President Joe Biden said on Wednesday that “I’m not going to change anything” after the midterm elections even with the possible loss of one or both houses of Congress. One thing that did not change is Biden’s continued suggestion that his political opponents are fascists or national security threats. Biden is now supporting an investigation into whether Elon Musk’s taking over of Twitter is a national security threat. Biden’s statement comes just a couple days after Musk’s call for supporters to vote for Republican control of Congress and the President attacking him for his plan to restore free speech protections on Twitter. During a press conference at the White House, a reporter asked Biden if he thought Musk was a national security threat because of his business ties to Saudi Arabia. Biden responded:
“I think that Elon Musk’s cooperation, and/or technical relationships with other countries, uh, is worthy of being looked at. Whether or not he is doing anything inappropriate, I’m not suggesting that. I’m suggesting that … it’s worth being looked at.” This followed Biden’s tirade against Twitter for moving toward less censorship. The President seriously asked “how do people know the truth” if social media companies did not control what they could read or hear on these platforms. Biden could have simply demurred and said that he would leave such matters to the responsible agencies to consider. Instead, he added his call to those of Democratic politicians and pundits to initiate a national security review.
The call to unleash a national security review on Musk’s takeover is being pushed by various liberal legal experts and pundits without any sense of concern over the use of such powers for political ends. Among those calling for an investigation is Sen. Chris Murphy, D-Conn., who asked the Committee on Foreign Investment in the United States (CFIUS) to review the deal. Of course, many of these Democratic leaders and pundits supported Twitter silencing those with opposing views for years. In previous hearings, Democratic senators demanded greater censorship from Twitter in areas ranging from Covid to climate change. However, according to Murphy, they are now worried about “the potential influence of the Government of Saudi Arabia” and “[a]ny potential that Twitter’s foreign ownership will result in increased censorship, misinformation, or political violence is a grave national security concern.”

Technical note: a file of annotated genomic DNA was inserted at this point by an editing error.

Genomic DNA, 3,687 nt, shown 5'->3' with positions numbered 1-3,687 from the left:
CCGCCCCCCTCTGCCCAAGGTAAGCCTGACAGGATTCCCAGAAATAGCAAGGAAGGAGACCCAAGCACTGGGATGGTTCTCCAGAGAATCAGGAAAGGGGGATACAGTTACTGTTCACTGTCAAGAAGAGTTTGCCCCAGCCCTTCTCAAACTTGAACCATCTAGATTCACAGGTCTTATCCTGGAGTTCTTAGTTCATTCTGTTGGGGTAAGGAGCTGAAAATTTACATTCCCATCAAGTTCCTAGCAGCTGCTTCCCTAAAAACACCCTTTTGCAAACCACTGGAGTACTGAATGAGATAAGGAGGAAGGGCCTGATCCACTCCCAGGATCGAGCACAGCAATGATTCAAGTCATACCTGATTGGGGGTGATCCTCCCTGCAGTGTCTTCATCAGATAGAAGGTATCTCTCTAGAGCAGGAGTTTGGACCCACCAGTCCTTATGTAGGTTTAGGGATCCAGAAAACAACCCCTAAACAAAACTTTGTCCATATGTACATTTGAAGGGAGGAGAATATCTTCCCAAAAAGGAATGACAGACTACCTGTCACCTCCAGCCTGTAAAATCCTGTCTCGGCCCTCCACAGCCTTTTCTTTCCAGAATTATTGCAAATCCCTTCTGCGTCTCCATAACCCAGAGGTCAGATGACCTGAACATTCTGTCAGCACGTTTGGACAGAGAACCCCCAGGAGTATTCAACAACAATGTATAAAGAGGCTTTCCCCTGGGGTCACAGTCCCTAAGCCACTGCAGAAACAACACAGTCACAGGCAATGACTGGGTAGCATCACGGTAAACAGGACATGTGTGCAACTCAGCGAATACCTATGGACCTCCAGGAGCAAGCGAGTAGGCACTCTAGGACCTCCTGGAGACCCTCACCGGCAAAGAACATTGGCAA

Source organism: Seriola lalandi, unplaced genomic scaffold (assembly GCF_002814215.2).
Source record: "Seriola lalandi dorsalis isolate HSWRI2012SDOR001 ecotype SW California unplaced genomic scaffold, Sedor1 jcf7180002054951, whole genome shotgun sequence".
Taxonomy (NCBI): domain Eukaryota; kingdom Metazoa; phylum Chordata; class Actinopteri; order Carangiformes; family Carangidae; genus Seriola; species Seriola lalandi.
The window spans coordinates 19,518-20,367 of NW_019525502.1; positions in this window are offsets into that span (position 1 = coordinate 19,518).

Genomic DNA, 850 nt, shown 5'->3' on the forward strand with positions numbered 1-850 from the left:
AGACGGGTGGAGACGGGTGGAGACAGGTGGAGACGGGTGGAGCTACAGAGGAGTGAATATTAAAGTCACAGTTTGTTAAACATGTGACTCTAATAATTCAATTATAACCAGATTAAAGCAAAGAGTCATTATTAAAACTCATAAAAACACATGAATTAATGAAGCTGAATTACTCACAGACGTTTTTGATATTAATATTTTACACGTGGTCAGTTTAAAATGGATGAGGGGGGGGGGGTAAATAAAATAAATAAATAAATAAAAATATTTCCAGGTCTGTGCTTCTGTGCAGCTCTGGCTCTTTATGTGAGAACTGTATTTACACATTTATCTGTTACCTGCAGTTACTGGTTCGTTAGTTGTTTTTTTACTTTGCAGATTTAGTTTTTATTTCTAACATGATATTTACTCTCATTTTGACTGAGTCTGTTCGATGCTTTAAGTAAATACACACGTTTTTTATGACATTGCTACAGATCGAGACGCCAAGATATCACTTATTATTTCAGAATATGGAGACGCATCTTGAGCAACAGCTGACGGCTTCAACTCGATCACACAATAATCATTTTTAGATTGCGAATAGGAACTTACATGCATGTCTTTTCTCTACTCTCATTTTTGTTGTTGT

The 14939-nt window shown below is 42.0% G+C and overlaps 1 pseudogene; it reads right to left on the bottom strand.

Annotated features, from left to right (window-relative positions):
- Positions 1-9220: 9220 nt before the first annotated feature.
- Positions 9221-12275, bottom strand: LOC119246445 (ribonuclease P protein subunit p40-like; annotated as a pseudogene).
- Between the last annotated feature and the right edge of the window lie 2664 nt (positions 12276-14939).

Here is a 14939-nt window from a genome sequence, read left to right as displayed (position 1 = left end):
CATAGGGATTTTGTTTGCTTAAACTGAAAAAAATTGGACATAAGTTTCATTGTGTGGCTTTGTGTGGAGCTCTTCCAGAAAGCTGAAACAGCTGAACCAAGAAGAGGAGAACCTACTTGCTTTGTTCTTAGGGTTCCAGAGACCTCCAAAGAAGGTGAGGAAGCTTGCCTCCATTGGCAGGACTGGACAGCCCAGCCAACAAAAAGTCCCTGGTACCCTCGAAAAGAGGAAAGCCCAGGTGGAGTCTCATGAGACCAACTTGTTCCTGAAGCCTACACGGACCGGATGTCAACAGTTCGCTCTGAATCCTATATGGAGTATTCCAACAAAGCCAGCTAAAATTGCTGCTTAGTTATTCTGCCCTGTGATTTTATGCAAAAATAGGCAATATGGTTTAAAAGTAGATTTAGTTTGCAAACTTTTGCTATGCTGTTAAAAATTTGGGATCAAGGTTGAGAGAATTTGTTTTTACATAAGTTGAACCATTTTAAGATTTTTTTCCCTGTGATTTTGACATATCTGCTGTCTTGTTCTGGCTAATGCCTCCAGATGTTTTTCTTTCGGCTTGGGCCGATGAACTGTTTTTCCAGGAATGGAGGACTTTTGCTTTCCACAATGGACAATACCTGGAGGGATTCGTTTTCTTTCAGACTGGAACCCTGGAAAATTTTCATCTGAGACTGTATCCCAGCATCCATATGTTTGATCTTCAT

But this is not “.. worth being looked at.”
In his post-election press conference, President Biden derided the House GOP’s pledge to investigate his son Hunter’s foreign business dealings as “almost comedy.” GOP Congressman James Comer, the potential chair of the House Oversight Committee, has said Hunter’s business deals in China, Russia and Ukraine pose a national security risk and might have “compromised” the president himself. Biden was asked on Wednesday for his message to Republicans who are considering investigating his family and, particularly, his son Hunter’s business dealings. “‘Lots of luck in your senior year,’ as my coach used to say,” Biden retorted. “Look, I think the American public want us to move on and get things done for them.
“It was reported — whether it’s accurate or not, I’m not sure — but it was reported many times that Republicans were saying, and the former president said, ‘How many times are you going to impeach Biden?’ You know, impeachment proceedings against, I mean, I think the American people will look at all of that for what it is. It’s just almost comedy. I mean, it’s — but, you know, look, I can’t control what they’re going to do. All I can do is continue to try to make life better for the American people.” Comer said in September that the U.S. Treasury Department has refused to provide Biden family members’ “suspicious foreign business transactions” that were flagged by U.S. banks. “We’re not investigating Hunter Biden for political reasons,” Comer said. “We’re investigating Hunter Biden because we believe he’s a national security threat, who we fear has compromised Joe Biden.”
If Trump next week wants to announce running, he will do it without the momentum.
Former House Speaker Newt Gingrich told Just the News that former President Donald Trump is likely “rethinking and reappraising” running for president again in 2024, adding that he personally doesn’t see a scenario where Florida Republican Gov. Ron DeSantis decides not to run for president in 2024. “I mean, just in my own emails today, the number of people who want somebody other than Trump who have decided, literally overnight, that person is going to be DeSantis, he’s going to find it almost impossible to avoid running,” Gingrich said on Wednesday. “I think Trump’s got to look at the results and be troubled,” he added. “I can tell you, for me, this was not the result I expected. I thought we’d win a lot more seats.”
Gingrich added that Republicans have to look at the results and ask themselves what they did wrong and where they go from here. Gingrich was asked if he thinks Trump is going to announce a 2024 run or decide that it’s no longer his time. “I think he’s a very, very smart man,” he said. “And I’m sure that he is very disappointed. He worked very hard. He did a whole array of rallies with thousands of people. And I know, because I have the same feeling, I know that he went into Election Day thinking it was going to be a huge success. And I suspect that he’s going through the same kind of rethinking and reappraising that I’m going through.